Sunday, February 18, 2007

Mass Customization & Evidence Based Medicine

Mass Customization

A couple of weeks ago I became reacquainted with the concept of mass customization. Mass customization "is the use of flexible computer-aided manufacturing systems to produce custom output. Those systems combine low unit costs of mass production processes with the flexibility of individual customization." Raised the son of a car dealer I spent my youth on the showroom floor and saw for myself how a basic model of automobile could be customized with options to suit the needs and wishes of the customer. Most of the components of that vehicle were the same as any other of that model year. Details such as the color of the car or type of wheels were customized and that is what was used to close the deal and sell the vehicle. Today industry leaders such as Toyota have worked continuous quality improvement into the process of automobile manufacturing with stunning success. The computer industry has capitalized on this concept as well, most notably Dell Computers. Any individual can order a model of computer and customize it with the options that they want. The computer, just like a vehicle at Toyota is then built with "just in time" manufacturing processes that improve the efficiency of the process and decrease the cost. The idea is to get "the right material, at the right time, at the right place, and in the exact amount." It got me wondering if a variant of this concept could be used in the development and implementation of evidence based medicine.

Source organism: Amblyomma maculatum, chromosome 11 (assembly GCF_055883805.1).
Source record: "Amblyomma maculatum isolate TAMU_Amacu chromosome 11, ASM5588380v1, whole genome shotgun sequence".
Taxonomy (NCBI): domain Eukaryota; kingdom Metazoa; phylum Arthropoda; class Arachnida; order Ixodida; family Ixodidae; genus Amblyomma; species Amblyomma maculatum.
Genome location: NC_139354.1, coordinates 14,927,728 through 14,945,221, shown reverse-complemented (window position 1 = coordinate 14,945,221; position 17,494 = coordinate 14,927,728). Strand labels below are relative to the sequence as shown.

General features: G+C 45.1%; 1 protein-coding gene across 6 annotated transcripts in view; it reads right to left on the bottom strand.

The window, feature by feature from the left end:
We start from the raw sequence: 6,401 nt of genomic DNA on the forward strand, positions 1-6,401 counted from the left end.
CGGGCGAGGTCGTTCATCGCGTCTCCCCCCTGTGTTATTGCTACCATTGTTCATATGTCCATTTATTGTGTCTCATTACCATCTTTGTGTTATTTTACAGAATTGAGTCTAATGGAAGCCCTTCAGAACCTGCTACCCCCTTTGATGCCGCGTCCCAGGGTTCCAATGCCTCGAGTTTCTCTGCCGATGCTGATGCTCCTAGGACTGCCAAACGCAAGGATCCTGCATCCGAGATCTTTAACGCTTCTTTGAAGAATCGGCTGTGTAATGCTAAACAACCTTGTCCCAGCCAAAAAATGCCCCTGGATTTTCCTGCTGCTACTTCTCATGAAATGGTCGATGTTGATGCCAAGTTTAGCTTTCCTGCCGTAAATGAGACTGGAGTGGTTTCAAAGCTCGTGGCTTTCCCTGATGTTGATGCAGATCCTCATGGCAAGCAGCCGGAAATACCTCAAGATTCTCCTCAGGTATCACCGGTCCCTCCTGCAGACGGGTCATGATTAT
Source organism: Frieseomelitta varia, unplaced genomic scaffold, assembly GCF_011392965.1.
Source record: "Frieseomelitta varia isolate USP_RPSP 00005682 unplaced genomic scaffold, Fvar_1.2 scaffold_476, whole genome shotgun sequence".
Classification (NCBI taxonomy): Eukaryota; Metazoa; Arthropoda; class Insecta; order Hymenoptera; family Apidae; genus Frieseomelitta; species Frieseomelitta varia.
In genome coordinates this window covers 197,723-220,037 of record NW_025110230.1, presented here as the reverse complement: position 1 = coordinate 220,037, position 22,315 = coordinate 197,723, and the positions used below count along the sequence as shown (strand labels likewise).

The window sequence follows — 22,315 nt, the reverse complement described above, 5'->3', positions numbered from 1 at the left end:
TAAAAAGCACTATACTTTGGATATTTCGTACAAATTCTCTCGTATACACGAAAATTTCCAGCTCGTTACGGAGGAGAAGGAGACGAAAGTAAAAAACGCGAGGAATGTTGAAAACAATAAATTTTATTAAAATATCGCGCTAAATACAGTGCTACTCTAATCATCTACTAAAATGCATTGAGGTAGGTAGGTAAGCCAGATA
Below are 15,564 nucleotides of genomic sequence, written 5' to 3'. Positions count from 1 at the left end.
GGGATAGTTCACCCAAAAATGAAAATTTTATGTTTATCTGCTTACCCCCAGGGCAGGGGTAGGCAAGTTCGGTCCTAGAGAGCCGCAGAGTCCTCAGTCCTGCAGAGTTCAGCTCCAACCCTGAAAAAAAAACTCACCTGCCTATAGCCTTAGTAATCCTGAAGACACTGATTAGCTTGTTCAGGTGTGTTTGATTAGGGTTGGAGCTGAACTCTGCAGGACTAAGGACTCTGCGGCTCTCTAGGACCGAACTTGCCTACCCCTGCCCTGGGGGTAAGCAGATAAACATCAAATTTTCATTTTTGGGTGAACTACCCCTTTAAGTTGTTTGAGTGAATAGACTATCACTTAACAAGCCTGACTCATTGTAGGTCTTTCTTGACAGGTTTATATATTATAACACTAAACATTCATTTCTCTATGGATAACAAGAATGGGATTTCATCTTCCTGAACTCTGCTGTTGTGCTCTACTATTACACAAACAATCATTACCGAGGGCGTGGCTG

Evidence Based Medicine

Evidence based medicine (EBM) is the idea of using the best available evidence to guide the clinical practice of medicine. While this may seem obvious it is not always as standardized as we may think. There still remains a significant bench to bedside gap. What this means is that medical research discoveries may take years to decades to find their way into the textbooks and everyday practice of clinicians. EBM is a movement in medicine to reduce that time period and bring the best available medical treatments into the care of patients today. It is easier said then done. While physicians are some of the greatest champions of this movement they are also one of the biggest obstacles. The development of EBM typically distills a large mass of evidence down to a single standard or guideline. Physicians tend to be suspicious of guidelines and consider them too rigid when applied universally. They see it as a "one size fits all" approach to the care of patients which is contrary to their every day experience. Most physicians see their value, not only as gatekeepers to the health care system but as the ones who will customize and tailor the treatments available in medicine to the individual patient. EBM and its guidelines removes this customization process and therefore one of the roles of the traditional physician. EBM then becomes a threat to the livelihood of the physician. There has to be a better way and I think there is.

"The only thing we have to fear is fear itself."
Franklin Delano Roosevelt